At the heart of “Tiger House” for me is the love the narrator feels for her elderly mother. She does everything she can to protect her and keep her safe. Recently, stories about caring for elderly parents have become more prominent in the literary world. What inspired you to write this one?
There’s a real tiger house in San Francisco that I walked by almost every day of my childhood, so I started this piece as an imagined origin story for that house. For me, writing a story often feels like collaging together memories and feelings until I create something new, so it’s difficult to pinpoint exactly what inspired the relationship between the narrator and her elderly mother. I think the elderly mother was largely inspired by my grandpa who passed away from a stroke a couple of years ago. He lost his ability to communicate pretty quickly while in the hospital, and his last words were “give me the goodies” (referring to sweets). There was something strange and sad and sort of sweet about this childlike reversion he experienced in the end.
Likening Mama to a toddler and a feral cat are powerful images that seem like they should cause cognitive dissonance, but the reader intuitively grasps what you are trying to convey. How did you arrive at these revelations?
For this story, I wanted to explore connection and communication through the loss of language, so I think the child and animal imagery fell into place naturally because of the ways children and animals communicate nonverbally. I spend much of my day trying to communicate with my dog despite the fact that we don’t speak the same language, yet somehow, we seem to understand each other on some fundamental level.
From painting the house yellow, to crafting duct tape flowers, to hanging glittery green curtains, to finally painting a tiger mural, does the narrator instinctively know that art and color will reach her mother or was it something she learned?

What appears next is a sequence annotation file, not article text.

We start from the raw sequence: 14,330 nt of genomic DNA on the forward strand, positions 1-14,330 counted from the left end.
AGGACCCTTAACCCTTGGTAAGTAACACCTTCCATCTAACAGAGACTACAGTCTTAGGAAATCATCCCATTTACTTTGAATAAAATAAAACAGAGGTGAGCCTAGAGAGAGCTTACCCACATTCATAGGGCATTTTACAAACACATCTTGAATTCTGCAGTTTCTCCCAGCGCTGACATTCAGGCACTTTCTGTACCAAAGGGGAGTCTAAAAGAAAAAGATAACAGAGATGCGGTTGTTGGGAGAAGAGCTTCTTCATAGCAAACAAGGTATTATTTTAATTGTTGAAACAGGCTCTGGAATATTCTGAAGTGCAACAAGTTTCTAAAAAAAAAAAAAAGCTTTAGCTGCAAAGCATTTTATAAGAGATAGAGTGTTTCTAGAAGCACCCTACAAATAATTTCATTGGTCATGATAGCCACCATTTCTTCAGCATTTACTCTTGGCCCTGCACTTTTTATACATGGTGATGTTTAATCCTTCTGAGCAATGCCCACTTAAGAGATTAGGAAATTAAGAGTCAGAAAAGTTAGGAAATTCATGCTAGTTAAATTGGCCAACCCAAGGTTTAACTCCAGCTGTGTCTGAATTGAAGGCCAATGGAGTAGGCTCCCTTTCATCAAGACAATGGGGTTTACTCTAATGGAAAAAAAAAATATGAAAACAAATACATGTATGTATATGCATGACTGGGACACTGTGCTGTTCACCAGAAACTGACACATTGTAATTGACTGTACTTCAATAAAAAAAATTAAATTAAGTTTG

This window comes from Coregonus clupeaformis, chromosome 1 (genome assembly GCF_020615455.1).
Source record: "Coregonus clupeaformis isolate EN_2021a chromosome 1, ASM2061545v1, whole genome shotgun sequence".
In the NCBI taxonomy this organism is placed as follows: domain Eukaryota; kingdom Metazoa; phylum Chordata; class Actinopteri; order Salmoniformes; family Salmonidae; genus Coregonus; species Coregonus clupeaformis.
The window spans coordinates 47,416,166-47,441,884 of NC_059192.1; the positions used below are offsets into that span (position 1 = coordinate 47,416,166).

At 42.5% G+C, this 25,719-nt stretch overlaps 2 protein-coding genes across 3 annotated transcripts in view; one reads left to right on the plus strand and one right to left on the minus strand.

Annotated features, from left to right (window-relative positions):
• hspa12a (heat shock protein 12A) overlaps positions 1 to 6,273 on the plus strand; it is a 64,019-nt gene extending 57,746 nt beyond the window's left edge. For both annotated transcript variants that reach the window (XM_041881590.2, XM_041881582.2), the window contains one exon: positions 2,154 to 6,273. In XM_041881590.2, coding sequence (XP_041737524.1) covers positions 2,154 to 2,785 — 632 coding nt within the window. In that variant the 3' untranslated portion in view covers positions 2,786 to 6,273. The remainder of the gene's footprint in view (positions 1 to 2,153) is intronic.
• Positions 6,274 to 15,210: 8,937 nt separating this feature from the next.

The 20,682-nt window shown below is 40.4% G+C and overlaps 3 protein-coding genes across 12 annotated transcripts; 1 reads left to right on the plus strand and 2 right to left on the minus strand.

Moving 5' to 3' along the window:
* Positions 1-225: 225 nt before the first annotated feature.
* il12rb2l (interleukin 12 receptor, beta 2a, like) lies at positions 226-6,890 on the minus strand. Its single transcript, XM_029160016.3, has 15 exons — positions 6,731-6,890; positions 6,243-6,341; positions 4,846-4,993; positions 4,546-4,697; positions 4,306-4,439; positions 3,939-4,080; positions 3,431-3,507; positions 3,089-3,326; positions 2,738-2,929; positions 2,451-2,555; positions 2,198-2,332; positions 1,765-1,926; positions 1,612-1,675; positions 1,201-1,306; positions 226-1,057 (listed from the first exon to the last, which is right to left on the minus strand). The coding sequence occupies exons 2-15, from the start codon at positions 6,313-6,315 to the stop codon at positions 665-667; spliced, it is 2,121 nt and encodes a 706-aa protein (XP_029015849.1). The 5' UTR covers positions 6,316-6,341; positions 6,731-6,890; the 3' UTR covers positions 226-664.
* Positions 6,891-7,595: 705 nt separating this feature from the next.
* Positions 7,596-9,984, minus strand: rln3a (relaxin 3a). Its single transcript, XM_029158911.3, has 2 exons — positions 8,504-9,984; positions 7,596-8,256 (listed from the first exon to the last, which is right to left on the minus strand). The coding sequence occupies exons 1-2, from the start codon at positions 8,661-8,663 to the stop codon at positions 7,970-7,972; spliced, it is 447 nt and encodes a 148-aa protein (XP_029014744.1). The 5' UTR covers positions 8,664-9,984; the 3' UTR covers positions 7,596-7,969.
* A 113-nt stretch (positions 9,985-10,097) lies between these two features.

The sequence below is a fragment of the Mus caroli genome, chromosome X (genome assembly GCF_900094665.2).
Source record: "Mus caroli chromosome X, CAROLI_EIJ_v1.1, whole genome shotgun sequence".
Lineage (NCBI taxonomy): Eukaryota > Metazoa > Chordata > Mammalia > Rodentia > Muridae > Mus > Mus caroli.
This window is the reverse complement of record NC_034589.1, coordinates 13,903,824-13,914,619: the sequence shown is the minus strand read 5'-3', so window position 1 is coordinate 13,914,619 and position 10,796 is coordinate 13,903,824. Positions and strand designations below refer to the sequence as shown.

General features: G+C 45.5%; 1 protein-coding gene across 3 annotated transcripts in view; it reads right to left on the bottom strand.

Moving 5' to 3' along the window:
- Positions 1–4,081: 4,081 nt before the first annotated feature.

I was raised by two creative parents, and my brother is an artist, so art has always been a point of connection for my family. One of my mom’s pandemic hobbies was duct tape art, and once, when I visited her in LA for a week, we sat together silently for an afternoon cutting flowers out of duct tape and sticking them to her patio furniture. I’ve always really appreciated her ability to find creative opportunities in seemingly lackluster, everyday objects. I imagine that, like me, the narrator understands that art is something she can turn to for connection with her mom.
I have found that it feels a lot like walking a tightrope when embedding other languages into flash. Did you find it a challenge incorporating French into your narrative? Each choice feels necessary, especially when we come to your carefully crafted ending.
I was actually surprised by how easily French found its way into the story because I’m not a French speaker. My grandpa was, though, and I definitely drew a lot of inspiration from him for this story.
Finally, I saw on your website that you are working on a short story collection based on the San Francisco Bay Area. I would love to hear more about it!
It’s still very much in the works, but it’s starting to take the form of a collection of flash fiction set in the Haight-Ashbury neighborhood of San Francisco where I grew up. I moved to Massachusetts for graduate school last year, so I’ve been trying to turn my homesickness into something productive!